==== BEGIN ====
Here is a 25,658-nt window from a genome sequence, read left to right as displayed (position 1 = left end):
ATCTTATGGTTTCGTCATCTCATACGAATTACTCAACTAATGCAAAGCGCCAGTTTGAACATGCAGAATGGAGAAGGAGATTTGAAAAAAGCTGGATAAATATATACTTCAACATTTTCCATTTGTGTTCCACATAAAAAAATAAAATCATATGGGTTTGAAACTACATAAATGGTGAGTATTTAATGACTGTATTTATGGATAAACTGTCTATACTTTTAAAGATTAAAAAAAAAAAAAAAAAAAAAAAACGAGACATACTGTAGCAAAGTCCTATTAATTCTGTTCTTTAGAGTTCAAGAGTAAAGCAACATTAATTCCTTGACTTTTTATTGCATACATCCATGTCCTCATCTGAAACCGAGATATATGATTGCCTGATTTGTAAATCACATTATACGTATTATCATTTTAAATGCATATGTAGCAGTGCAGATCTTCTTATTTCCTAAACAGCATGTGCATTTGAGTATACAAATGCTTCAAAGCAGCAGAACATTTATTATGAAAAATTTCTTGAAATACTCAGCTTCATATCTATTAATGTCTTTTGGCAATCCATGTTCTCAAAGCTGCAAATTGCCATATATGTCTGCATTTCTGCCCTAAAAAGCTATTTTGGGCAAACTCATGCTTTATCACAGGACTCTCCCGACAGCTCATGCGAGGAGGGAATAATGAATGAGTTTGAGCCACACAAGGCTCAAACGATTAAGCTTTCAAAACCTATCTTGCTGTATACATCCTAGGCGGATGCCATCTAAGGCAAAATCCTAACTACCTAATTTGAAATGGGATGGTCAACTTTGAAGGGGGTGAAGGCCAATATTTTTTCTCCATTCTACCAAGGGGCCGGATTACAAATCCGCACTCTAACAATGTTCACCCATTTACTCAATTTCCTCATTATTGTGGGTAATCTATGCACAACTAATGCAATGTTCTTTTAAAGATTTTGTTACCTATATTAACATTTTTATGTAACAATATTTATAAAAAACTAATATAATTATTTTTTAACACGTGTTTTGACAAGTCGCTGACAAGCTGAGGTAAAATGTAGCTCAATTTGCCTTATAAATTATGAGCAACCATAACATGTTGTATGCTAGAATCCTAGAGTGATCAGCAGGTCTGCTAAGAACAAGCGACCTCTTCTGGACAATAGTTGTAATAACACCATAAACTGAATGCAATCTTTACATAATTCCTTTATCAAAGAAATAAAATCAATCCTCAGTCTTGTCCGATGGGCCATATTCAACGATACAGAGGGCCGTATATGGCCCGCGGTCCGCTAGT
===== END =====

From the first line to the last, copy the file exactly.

Here is a 25,658-nt window from a genome sequence, read left to right as displayed (position 1 = left end):
ATCTTATGGTTTCGTCATCTCATACGAATTACTCAACTAATGCAAAGCGCCAGTTTGAACATGCAGAATGGAGAAGGAGATTTGAAAAAAGCTGGATAAATATATACTTCAACATTTTCCATTTGTGTTCCACATAAAAAAATAAAATCATATGGGTTTGAAACTACATAAATGGTGAGTATTTAATGACTGTATTTATGGATAAACTGTCTATACTTTTAAAGATTAAAAAAAAAAAAAAAAAAAAAAAACGAGACATACTGTAGCAAAGTCCTATTAATTCTGTTCTTTAGAGTTCAAGAGTAAAGCAACATTAATTCCTTGACTTTTTATTGCATACATCCATGTCCTCATCTGAAACCGAGATATATGATTGCCTGATTTGTAAATCACATTATACGTATTATCATTTTAAATGCATATGTAGCAGTGCAGATCTTCTTATTTCCTAAACAGCATGTGCATTTGAGTATACAAATGCTTCAAAGCAGCAGAACATTTATTATGAAAAATTTCTTGAAATACTCAGCTTCATATCTATTAATGTCTTTTGGCAATCCATGTTCTCAAAGCTGCAAATTGCCATATATGTCTGCATTTCTGCCCTAAAAAGCTATTTTGGGCAAACTCATGCTTTATCACAGGACTCTCCCGACAGCTCATGCGAGGAGGGAATAATGAATGAGTTTGAGCCACACAAGGCTCAAACGATTAAGCTTTCAAAACCTATCTTGCTGTATACATCCTAGGCGGATGCCATCTAAGGCAAAATCCTAACTACCTAATTTGAAATGGGATGGTCAACTTTGAAGGGGGTGAAGGCCAATATTTTTTCTCCATTCTACCAAGGGGCCGGATTACAAATCCGCACTCTAACAATGTTCACCCATTTACTCAATTTCCTCATTATTGTGGGTAATCTATGCACAACTAATGCAATGTTCTTTTAAAGATTTTGTTACCTATATTAACATTTTTATGTAACAATATTTATAAAAAACTAATATAATTATTTTTTAACACGTGTTTTGACAAGTCGCTGACAAGCTGAGGTAAAATGTAGCTCAATTTGCCTTATAAATTATGAGCAACCATAACATGTTGTATGCTAGAATCCTAGAGTGATCAGCAGGTCTGCTAAGAACAAGCGACCTCTTCTGGACAATAGTTGTAATAACACCATAAACTGAATGCAATCTTTACATAATTCCTTTATCAAAGAAATAAAATCAATCCTCAGTCTTGTCCGATGGGCCATATTCAACGATACAGAGGGCCGTATATGGCCCGCGGTCCGCTAGT